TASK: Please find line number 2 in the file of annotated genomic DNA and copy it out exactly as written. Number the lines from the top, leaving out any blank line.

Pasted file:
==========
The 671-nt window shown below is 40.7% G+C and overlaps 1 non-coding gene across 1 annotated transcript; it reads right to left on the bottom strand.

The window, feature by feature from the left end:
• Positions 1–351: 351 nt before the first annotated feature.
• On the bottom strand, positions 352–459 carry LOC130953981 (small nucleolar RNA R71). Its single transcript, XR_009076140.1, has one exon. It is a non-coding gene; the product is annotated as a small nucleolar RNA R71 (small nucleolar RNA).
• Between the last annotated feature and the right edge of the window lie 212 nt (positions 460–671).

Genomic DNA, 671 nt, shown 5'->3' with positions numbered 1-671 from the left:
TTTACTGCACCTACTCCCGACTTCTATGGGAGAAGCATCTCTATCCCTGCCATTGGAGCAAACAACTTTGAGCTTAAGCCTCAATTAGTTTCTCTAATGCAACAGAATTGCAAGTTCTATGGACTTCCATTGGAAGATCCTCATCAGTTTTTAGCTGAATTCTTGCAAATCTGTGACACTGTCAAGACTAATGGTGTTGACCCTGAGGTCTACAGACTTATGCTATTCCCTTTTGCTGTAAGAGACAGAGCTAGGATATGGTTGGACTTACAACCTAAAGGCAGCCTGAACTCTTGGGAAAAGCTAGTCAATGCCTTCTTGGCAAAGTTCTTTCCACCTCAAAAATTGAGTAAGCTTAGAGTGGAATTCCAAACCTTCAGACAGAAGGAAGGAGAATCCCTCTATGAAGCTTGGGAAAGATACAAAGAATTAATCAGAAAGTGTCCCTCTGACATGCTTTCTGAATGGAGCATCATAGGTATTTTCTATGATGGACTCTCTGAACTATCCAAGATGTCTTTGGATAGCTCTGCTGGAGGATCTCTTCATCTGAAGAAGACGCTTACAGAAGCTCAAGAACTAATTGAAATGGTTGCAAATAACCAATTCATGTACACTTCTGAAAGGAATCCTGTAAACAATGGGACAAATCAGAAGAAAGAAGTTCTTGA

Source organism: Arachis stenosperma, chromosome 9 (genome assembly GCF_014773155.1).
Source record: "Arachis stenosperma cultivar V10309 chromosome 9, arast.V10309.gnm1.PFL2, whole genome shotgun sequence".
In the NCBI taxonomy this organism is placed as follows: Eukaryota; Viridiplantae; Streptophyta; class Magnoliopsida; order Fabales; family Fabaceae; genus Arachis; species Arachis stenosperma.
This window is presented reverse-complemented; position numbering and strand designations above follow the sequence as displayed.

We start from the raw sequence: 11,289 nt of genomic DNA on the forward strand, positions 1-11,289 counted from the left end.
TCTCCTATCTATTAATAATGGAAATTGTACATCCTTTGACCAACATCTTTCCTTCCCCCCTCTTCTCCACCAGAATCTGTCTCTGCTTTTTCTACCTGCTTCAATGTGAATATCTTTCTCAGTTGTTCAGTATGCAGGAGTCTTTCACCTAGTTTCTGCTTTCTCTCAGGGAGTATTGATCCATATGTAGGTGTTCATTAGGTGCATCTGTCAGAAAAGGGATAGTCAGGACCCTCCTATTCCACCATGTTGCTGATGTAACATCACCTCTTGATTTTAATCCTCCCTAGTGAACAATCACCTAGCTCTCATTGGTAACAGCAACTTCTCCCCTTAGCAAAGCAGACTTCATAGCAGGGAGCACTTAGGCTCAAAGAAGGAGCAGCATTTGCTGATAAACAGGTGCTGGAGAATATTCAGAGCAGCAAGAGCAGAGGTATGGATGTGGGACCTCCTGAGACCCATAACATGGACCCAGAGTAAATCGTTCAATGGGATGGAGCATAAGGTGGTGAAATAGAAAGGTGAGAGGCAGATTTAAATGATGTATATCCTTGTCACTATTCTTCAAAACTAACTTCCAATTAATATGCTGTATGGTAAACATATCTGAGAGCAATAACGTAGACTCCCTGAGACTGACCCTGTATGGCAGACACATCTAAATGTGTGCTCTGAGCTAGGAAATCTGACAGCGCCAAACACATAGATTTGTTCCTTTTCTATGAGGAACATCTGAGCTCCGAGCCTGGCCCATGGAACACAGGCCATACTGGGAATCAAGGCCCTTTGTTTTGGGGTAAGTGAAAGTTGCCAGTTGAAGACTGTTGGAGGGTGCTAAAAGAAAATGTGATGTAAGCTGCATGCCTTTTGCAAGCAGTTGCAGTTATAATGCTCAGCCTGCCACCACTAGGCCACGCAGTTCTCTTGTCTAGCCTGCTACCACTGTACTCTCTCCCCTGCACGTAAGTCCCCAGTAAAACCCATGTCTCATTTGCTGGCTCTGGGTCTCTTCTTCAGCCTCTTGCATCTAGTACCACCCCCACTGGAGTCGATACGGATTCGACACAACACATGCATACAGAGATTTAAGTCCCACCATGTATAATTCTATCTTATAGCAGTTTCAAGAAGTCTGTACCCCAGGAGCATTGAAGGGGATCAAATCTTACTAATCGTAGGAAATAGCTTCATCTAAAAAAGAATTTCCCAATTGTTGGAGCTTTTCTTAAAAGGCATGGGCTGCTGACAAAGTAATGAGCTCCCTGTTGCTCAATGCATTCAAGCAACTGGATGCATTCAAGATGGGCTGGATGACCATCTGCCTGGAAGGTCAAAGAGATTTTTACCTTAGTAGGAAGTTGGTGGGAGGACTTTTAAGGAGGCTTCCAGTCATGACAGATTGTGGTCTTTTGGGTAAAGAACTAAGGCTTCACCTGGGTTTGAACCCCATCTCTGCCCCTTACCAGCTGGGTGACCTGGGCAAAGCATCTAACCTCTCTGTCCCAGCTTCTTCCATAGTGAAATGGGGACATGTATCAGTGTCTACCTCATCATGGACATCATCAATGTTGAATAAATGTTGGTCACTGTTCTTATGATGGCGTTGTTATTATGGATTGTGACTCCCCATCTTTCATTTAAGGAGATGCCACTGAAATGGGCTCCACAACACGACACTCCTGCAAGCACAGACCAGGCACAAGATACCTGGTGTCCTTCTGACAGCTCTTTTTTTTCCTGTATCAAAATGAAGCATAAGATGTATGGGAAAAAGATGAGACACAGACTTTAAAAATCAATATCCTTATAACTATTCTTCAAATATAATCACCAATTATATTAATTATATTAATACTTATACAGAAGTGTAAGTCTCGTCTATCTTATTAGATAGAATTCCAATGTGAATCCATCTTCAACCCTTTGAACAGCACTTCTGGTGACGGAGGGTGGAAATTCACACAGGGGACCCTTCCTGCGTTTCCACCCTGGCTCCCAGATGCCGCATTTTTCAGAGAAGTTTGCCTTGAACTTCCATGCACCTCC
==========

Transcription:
The window, feature by feature from the left end: